These are few selected photos from 100 best science photos of 2019.
Humpback whale mama
(Image credit: François Baelen, Ocean Art 2018)
Photographer François Baelen was diving near Reunion Island in the Western Indian Ocean when he captured this otherworldly image of a mother humpback whale and her calf (top right). The photo took the top prize in the Ocean Art 2018 wide-angle category, whose winners were announced in January 2019.
(Image credit: Duncan Murrell, Ocean Art 2018)
This spectacular image of a trio of spinetail devil rays (Mobula japonica) won the Best in Show in the 2018 Ocean Art underwater photography competition held by Underwater Photography Guide. The winners were announced in January 2019.
(Image credit: CHINE NOUVELLE/SIPA/Newscom)
What appeared to be a sizzling fire poured over Yosemite’s iconic El Capitan rockface this year. But it wasn’t hot nor was it a flame. Rather, this so-called firefall happens when the winter light hits the melting snow just as the sun is setting. The fiery display occurs at the same time every year.
(Image credit: Songda Cai/UPY 2019)
In that same photo contest, photographer Songda Cai collected a Commended award in the Behavior category this year. Her snazzy photo illuminates a jellyfish carrying a type of deep-sea octopus called an argonaut — males rely on jellyfish for protection from predators.
(Image credit: Nicolaj Larsen/Shutterstock)
In a study out this year, researchers equipped with computer models looked at climate changes during the Quaternary period, which started around 2.59 million years ago and continues into today. They found that Earth has not undergone any such changes as rapid as those seen today. During the Quaternary, glaciers would have crept down from Greenland (shown here) to cover much of North America and northern Europe.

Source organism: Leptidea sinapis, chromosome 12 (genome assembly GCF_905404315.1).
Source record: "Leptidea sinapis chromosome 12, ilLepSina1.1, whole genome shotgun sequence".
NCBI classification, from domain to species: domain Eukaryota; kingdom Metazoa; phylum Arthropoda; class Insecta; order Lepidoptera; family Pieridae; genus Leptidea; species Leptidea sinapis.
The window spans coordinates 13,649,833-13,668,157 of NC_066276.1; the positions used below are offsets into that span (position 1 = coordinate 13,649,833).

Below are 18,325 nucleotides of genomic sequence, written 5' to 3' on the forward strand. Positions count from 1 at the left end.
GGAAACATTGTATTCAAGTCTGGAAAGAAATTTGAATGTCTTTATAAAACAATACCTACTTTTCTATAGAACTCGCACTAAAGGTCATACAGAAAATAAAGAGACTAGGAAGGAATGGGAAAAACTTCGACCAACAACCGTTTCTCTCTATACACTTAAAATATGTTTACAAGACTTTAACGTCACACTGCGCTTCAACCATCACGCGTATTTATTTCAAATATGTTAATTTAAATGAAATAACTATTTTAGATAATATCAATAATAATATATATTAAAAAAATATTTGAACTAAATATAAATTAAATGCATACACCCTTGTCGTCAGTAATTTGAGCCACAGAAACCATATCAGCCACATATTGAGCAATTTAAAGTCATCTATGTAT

(Image credit: WanRu/Getty)
China’s “blue tears” are not streaming from people’s eyes, but rather created by a bloom of toxic bioluminescent creatures called dinoflagellates. And their toxic “tears,” which create a beautiful glow in the waters of the East China Sea, are growing bigger every year, researchers found.
(Image credit: Photo by Jun Wang, Courtesy of All in Pictures)
A new documentary reveals the behind-the-scenes story of an oddball sky glow endearingly named “Steve” that was first spotted over Canada in 2016 — to the delight of aurora chasers and skywatchers alike. Steve resembled typical aurora in some ways, but its ribbons and ladders of purple and green light were shaped differently than those of other aurora. The documentary, “Chasing Steve,” is currently available to view in Canada on Vimeo, and it will soon be available to rent or purchase in the U.S. via the film’s website.
(Image credit: Glenn Randall)
The eruption of the Russian volcano Raikoke in June painted sunrises and sunsets the world over in a purple hue. Here’s how: The eruption spewed sulfur dioxide into the atmosphere, leading to tiny particles called aerosols. These aerosols scatter sunlight, generating more purples at sunrise and sunset. The image above shows one such purple sunrise above Lake Isabelle in Indian Peaks Wilderness, Colorado.
(Image credit: David Peterson (U.S. Naval Research Laboratory))
NASA’s Earth Observatory shared a haunting image this year showing the blazing heart of a fire cloud hovering above Earth. The magnificent image was snapped on Aug. 8 in eastern Washington state. Though surreal-looking, these fire clouds — also called pyrocumulonimbus or PyroCb clouds — can be quite disruptive, as they act like chimneys to funnel smoke and particles from wildfires into the lower stratosphere.
Astronomy photo contest
(Image credit: Copyright Alexander Stepanenko)
In this award-winning photo by Alexander Stepanenko, a majestic, bird-shaped aurora spreads its wings over a destroyed military hydroelectric station outside of Murmansk, Russia. This image and other spectacular skyscape beauties were shortlisted this year for the Astronomy Photographer of the Year contest, organized by the Royal Observatory, Greenwich in the United Kingdom.
By Jeanna Bryner – Live Science